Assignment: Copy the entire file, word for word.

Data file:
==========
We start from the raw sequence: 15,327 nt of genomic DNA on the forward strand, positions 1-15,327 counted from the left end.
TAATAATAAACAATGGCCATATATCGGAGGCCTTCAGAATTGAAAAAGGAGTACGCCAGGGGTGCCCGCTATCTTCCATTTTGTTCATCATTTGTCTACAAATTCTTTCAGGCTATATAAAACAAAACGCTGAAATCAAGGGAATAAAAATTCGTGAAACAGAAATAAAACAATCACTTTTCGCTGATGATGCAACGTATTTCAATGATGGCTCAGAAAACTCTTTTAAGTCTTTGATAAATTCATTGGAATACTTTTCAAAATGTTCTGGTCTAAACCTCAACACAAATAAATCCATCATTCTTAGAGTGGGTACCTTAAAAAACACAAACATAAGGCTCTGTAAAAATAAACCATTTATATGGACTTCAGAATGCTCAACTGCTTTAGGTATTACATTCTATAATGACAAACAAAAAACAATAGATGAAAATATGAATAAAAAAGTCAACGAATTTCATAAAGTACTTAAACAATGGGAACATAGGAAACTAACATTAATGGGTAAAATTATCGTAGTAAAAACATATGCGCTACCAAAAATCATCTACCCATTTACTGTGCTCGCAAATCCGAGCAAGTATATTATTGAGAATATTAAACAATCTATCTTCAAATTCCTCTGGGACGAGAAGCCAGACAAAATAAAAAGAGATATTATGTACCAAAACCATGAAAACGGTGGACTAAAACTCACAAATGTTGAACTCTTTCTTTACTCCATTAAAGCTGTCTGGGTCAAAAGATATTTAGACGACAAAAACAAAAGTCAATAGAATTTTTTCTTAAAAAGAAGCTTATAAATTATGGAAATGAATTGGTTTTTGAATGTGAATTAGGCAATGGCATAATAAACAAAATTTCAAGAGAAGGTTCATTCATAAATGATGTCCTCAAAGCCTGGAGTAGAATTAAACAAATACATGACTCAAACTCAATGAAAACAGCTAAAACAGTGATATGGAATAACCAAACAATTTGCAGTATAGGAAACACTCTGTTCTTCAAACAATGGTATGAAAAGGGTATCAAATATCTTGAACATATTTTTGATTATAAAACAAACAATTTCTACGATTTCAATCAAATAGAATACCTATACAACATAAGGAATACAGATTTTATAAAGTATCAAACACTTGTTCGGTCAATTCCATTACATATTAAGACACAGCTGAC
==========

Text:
We start from the raw sequence: 15,327 nt of genomic DNA on the forward strand, positions 1-15,327 counted from the left end.
TAATAATAAACAATGGCCATATATCGGAGGCCTTCAGAATTGAAAAAGGAGTACGCCAGGGGTGCCCGCTATCTTCCATTTTGTTCATCATTTGTCTACAAATTCTTTCAGGCTATATAAAACAAAACGCTGAAATCAAGGGAATAAAAATTCGTGAAACAGAAATAAAACAATCACTTTTCGCTGATGATGCAACGTATTTCAATGATGGCTCAGAAAACTCTTTTAAGTCTTTGATAAATTCATTGGAATACTTTTCAAAATGTTCTGGTCTAAACCTCAACACAAATAAATCCATCATTCTTAGAGTGGGTACCTTAAAAAACACAAACATAAGGCTCTGTAAAAATAAACCATTTATATGGACTTCAGAATGCTCAACTGCTTTAGGTATTACATTCTATAATGACAAACAAAAAACAATAGATGAAAATATGAATAAAAAAGTCAACGAATTTCATAAAGTACTTAAACAATGGGAACATAGGAAACTAACATTAATGGGTAAAATTATCGTAGTAAAAACATATGCGCTACCAAAAATCATCTACCCATTTACTGTGCTCGCAAATCCGAGCAAGTATATTATTGAGAATATTAAACAATCTATCTTCAAATTCCTCTGGGACGAGAAGCCAGACAAAATAAAAAGAGATATTATGTACCAAAACCATGAAAACGGTGGACTAAAACTCACAAATGTTGAACTCTTTCTTTACTCCATTAAAGCTGTCTGGGTCAAAAGATATTTAGACGACAAAAACAAAAGTCAATAGAATTTTTTCTTAAAAAGAAGCTTATAAATTATGGAAATGAATTGGTTTTTGAATGTGAATTAGGCAATGGCATAATAAACAAAATTTCAAGAGAAGGTTCATTCATAAATGATGTCCTCAAAGCCTGGAGTAGAATTAAACAAATACATGACTCAAACTCAATGAAAACAGCTAAAACAGTGATATGGAATAACCAAACAATTTGCAGTATAGGAAACACTCTGTTCTTCAAACAATGGTATGAAAAGGGTATCAAATATCTTGAACATATTTTTGATTATAAAACAAACAATTTCTACGATTTCAATCAAATAGAATACCTATACAACATAAGGAATACAGATTTTATAAAGTATCAAACACTTGTTCGGTCAATTCCATTACATATTAAGACACAGCTGAC